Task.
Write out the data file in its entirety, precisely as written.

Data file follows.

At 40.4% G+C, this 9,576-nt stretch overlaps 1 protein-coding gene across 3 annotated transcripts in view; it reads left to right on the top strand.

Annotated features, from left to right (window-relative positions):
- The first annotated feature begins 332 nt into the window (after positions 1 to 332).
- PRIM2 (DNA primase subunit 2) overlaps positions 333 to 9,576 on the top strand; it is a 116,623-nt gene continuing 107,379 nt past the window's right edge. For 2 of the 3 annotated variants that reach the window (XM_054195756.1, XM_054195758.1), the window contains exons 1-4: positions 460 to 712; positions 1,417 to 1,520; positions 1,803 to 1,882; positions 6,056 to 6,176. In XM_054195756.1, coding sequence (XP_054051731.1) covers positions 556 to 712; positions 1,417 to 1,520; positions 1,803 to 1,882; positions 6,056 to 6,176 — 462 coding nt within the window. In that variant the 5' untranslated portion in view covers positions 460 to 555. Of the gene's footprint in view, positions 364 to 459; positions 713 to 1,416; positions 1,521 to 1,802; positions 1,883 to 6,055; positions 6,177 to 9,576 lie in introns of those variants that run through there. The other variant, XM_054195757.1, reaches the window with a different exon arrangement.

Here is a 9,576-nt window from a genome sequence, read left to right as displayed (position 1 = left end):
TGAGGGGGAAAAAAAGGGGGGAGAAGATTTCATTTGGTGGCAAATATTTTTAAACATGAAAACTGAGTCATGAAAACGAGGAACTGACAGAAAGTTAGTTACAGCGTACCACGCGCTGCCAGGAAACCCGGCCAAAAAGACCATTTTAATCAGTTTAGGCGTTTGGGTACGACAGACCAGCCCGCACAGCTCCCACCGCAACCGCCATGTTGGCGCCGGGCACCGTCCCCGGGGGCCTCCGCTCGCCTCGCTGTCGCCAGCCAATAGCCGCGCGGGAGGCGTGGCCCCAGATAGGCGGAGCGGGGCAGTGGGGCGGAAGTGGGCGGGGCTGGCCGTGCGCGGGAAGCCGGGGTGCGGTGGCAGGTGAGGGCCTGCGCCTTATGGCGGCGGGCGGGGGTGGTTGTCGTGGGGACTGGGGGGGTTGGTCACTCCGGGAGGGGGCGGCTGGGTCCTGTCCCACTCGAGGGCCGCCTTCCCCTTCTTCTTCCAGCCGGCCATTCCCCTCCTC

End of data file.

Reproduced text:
At 40.4% G+C, this 9,576-nt stretch overlaps 1 protein-coding gene across 3 annotated transcripts in view; it reads left to right on the top strand.

Annotated features, from left to right (window-relative positions):
- The first annotated feature begins 332 nt into the window (after positions 1 to 332).
- PRIM2 (DNA primase subunit 2) overlaps positions 333 to 9,576 on the top strand; it is a 116,623-nt gene continuing 107,379 nt past the window's right edge. For 2 of the 3 annotated variants that reach the window (XM_054195756.1, XM_054195758.1), the window contains exons 1-4: positions 460 to 712; positions 1,417 to 1,520; positions 1,803 to 1,882; positions 6,056 to 6,176. In XM_054195756.1, coding sequence (XP_054051731.1) covers positions 556 to 712; positions 1,417 to 1,520; positions 1,803 to 1,882; positions 6,056 to 6,176 — 462 coding nt within the window. In that variant the 5' untranslated portion in view covers positions 460 to 555. Of the gene's footprint in view, positions 364 to 459; positions 713 to 1,416; positions 1,521 to 1,802; positions 1,883 to 6,055; positions 6,177 to 9,576 lie in introns of those variants that run through there. The other variant, XM_054195757.1, reaches the window with a different exon arrangement.

Here is a 9,576-nt window from a genome sequence, read left to right as displayed (position 1 = left end):
TGAGGGGGAAAAAAAGGGGGGAGAAGATTTCATTTGGTGGCAAATATTTTTAAACATGAAAACTGAGTCATGAAAACGAGGAACTGACAGAAAGTTAGTTACAGCGTACCACGCGCTGCCAGGAAACCCGGCCAAAAAGACCATTTTAATCAGTTTAGGCGTTTGGGTACGACAGACCAGCCCGCACAGCTCCCACCGCAACCGCCATGTTGGCGCCGGGCACCGTCCCCGGGGGCCTCCGCTCGCCTCGCTGTCGCCAGCCAATAGCCGCGCGGGAGGCGTGGCCCCAGATAGGCGGAGCGGGGCAGTGGGGCGGAAGTGGGCGGGGCTGGCCGTGCGCGGGAAGCCGGGGTGCGGTGGCAGGTGAGGGCCTGCGCCTTATGGCGGCGGGCGGGGGTGGTTGTCGTGGGGACTGGGGGGGTTGGTCACTCCGGGAGGGGGCGGCTGGGTCCTGTCCCACTCGAGGGCCGCCTTCCCCTTCTTCTTCCAGCCGGCCATTCCCCTCCTC